I was once told that playing a guitar with greasy fingers was actually good for the strings. However, this seems a bit counter-intuitive. Is there any truth behind this claim?
Disclaimer: I'm not an expert in this, yet try to make an attempt to summarize what I know on this subject.
What does Grease consist of?
Grease consists mainly of dirt, dust and sweat.
Dirt and dust consist of human skin cells, plant pollen, human and animal hairs, textile fibers, paper fibers, minerals from outdoor soil, and many other materials which may be found in the local environment. Most of these are soft so for these it's rather a concern about how they make your string look...
Sweat consiss mostly out of water (H²O), some urea (A water-soluble organic compound, CO(NH²)², formed by the metabolism of proteins.) and a bit of salt (NaCl). Water isn't harmful at all, urea isn't either (unless you somehow manage to nitrate in which case it comes highly explosive). So our main concern should be the salt in terms of the life span of your strings, as it is a corrosive material...
Let's see how these affect different types of guitar strings.
Here, your main concern is how your strings would look, as dirt/dust/sweat can stay on your strings.
Nylon strings are corrosion-resistant and doesn't have a problem with salt.
For example, imagine a guitar that has been in your basement for a very long time, if you blow at the strings a lot of dust will come of. Unless you properly stored it inside a bag... :)
What applies for the nylon strings also applies here.
But an extra concern here is that salt is a corrosive material against metal, so technically, cleaning your guitar after practicing and performance can help to increase the lifetime of your strings.
Is it worth cleaning my guitar strings? How do I do it?
I would say, yes, because they will look less dirty and more shiny. And for metal strings you have the added benefit that the lifetime could be longer, so it's certainly something you could consider doing.
The question is a bit vague as to what good and bad mean, the answers here are talking about lifespan, but it is also worth considering that as strings get dirtier it changes the sound (note - I'm an electric guitar player, things may be a little different for acoustic/classical, but I expect they'll be similar). Try comparing a brand new set of strings to an older set and you'll hear that the new clean ones have more jangly top end. Most people seem to prefer the sound of new strings, so keeping em clean would be a good thing. Me, I prefer older strings myself, so a good bit of skank makes me happy :) That said, grungier strings don't intonate so well either. Ho hum.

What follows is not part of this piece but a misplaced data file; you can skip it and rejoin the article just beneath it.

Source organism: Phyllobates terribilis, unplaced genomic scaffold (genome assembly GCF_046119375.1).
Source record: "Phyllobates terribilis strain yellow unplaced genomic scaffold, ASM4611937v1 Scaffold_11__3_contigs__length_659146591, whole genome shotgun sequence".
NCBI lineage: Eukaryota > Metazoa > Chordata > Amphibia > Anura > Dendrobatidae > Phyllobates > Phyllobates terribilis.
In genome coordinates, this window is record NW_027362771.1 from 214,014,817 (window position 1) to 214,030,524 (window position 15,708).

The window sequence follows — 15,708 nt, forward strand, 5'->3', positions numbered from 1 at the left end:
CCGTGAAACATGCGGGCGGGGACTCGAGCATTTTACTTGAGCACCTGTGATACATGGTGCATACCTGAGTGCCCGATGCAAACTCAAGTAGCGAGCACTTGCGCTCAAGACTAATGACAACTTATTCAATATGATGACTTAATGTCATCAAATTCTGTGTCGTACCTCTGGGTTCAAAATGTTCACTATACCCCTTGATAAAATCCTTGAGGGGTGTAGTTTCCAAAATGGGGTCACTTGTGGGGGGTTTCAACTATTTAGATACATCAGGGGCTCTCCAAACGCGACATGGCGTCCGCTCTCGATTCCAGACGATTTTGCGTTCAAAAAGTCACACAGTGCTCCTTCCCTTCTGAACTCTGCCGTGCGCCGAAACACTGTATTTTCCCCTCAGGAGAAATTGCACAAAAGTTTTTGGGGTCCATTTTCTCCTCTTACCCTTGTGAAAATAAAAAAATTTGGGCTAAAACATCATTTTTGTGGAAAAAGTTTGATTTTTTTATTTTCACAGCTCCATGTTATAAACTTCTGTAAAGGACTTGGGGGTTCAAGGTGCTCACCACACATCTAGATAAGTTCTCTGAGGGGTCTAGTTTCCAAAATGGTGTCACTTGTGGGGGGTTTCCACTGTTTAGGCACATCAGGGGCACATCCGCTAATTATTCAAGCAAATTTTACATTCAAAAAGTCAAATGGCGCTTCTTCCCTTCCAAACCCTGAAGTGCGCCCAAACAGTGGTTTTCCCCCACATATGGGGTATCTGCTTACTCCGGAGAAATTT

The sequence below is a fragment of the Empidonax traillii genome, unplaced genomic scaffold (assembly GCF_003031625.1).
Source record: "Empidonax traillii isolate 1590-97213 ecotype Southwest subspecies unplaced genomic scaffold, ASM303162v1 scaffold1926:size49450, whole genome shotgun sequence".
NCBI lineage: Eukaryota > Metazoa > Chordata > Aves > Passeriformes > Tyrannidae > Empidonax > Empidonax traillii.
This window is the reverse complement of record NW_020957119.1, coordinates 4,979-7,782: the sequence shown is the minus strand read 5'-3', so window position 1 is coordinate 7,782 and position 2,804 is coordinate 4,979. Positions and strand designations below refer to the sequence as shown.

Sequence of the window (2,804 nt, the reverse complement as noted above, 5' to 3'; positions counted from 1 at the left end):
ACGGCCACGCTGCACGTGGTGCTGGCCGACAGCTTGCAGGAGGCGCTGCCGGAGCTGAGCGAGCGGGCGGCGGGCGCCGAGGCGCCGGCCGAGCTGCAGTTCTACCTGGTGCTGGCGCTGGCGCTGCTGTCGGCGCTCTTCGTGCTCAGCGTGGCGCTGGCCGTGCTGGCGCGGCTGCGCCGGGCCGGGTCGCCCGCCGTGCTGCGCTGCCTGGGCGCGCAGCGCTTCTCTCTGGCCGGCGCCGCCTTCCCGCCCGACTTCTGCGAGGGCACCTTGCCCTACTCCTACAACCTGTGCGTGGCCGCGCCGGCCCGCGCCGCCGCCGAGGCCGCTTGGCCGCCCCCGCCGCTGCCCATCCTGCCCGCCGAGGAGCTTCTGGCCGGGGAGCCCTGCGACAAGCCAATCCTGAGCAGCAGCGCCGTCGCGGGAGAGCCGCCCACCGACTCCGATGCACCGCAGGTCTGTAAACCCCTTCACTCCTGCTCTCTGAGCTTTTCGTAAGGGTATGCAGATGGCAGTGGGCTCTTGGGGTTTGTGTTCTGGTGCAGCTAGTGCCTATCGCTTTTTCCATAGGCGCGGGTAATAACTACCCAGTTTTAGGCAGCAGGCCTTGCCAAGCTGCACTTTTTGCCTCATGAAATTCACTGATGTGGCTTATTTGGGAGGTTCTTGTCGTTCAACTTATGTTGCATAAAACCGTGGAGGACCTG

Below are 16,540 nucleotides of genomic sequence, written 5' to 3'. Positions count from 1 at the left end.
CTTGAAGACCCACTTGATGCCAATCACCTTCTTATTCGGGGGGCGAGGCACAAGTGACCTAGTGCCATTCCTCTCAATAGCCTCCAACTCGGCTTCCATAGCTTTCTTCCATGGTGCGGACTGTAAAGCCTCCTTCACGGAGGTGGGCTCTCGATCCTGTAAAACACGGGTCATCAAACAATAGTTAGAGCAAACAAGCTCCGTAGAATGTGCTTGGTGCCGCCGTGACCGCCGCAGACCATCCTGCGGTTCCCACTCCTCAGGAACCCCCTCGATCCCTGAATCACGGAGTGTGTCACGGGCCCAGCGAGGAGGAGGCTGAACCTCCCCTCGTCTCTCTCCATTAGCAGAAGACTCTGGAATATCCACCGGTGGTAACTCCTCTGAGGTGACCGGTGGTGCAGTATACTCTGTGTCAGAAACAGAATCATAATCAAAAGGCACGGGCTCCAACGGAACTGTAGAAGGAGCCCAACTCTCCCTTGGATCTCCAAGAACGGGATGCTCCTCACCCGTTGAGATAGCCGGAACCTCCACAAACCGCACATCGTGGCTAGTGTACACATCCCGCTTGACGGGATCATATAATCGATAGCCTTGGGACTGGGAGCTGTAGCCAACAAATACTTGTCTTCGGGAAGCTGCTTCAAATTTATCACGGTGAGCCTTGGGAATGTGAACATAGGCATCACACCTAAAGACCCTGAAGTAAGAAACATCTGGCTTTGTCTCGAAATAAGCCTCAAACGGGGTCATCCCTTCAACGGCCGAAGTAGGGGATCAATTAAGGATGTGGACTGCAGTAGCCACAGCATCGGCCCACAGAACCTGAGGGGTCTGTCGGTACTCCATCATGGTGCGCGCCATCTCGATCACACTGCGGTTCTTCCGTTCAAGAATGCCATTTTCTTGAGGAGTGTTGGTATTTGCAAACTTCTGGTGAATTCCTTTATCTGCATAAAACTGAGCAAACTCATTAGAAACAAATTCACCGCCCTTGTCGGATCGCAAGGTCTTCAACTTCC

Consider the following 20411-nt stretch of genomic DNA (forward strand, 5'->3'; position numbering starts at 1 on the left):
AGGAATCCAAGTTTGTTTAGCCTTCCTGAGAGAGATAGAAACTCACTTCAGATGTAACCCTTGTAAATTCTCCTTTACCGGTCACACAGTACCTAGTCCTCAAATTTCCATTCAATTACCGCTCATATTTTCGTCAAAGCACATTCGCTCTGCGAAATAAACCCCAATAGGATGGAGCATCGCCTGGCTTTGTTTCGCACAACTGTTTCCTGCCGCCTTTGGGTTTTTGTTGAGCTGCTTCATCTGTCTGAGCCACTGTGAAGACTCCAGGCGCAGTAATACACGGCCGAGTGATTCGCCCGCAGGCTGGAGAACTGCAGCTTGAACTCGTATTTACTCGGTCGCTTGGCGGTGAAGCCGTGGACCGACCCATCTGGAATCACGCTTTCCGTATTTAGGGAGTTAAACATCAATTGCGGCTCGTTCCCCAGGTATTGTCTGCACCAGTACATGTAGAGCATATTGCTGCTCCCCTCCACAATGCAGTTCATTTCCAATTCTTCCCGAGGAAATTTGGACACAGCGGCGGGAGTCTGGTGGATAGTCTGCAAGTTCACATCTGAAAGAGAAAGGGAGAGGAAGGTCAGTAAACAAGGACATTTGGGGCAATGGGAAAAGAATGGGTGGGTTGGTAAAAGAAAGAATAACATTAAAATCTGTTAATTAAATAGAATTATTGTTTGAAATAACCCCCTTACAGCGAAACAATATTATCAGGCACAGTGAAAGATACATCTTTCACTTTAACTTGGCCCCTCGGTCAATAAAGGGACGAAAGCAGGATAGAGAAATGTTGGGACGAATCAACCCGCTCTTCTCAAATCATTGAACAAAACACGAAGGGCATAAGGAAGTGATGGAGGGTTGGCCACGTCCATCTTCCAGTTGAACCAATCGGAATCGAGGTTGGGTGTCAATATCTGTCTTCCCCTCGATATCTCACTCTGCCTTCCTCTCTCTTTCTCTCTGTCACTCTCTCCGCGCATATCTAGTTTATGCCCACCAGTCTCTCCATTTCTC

Definitely bad. Grease is sticky, ideal for lubricating things which need high viscosity. it holds particles of grit, dust, anything, and can hold moisture in.
Guitar strings should be kept smooth, away from moisture or anything which could corrode or rust them, and you don't want grease or grit on your fretboard.
So stick to a wipe with a dry cloth, Fast Fret and your strings will last much longer.
Oil prevents metal from oxidizing. Salts are corrosive. Sweat is both!
Overall, I'm pretty sure the salt wins out. My guitar strings always do worse when I don't keep them clean, and I've always been told that they should be cleaned after playing.
I wouldn't recommend oiling your guitar strings either, though. It'll get into the wood and make it gross, as well as altering the feel and sound of the strings. It's best just to keep them clean.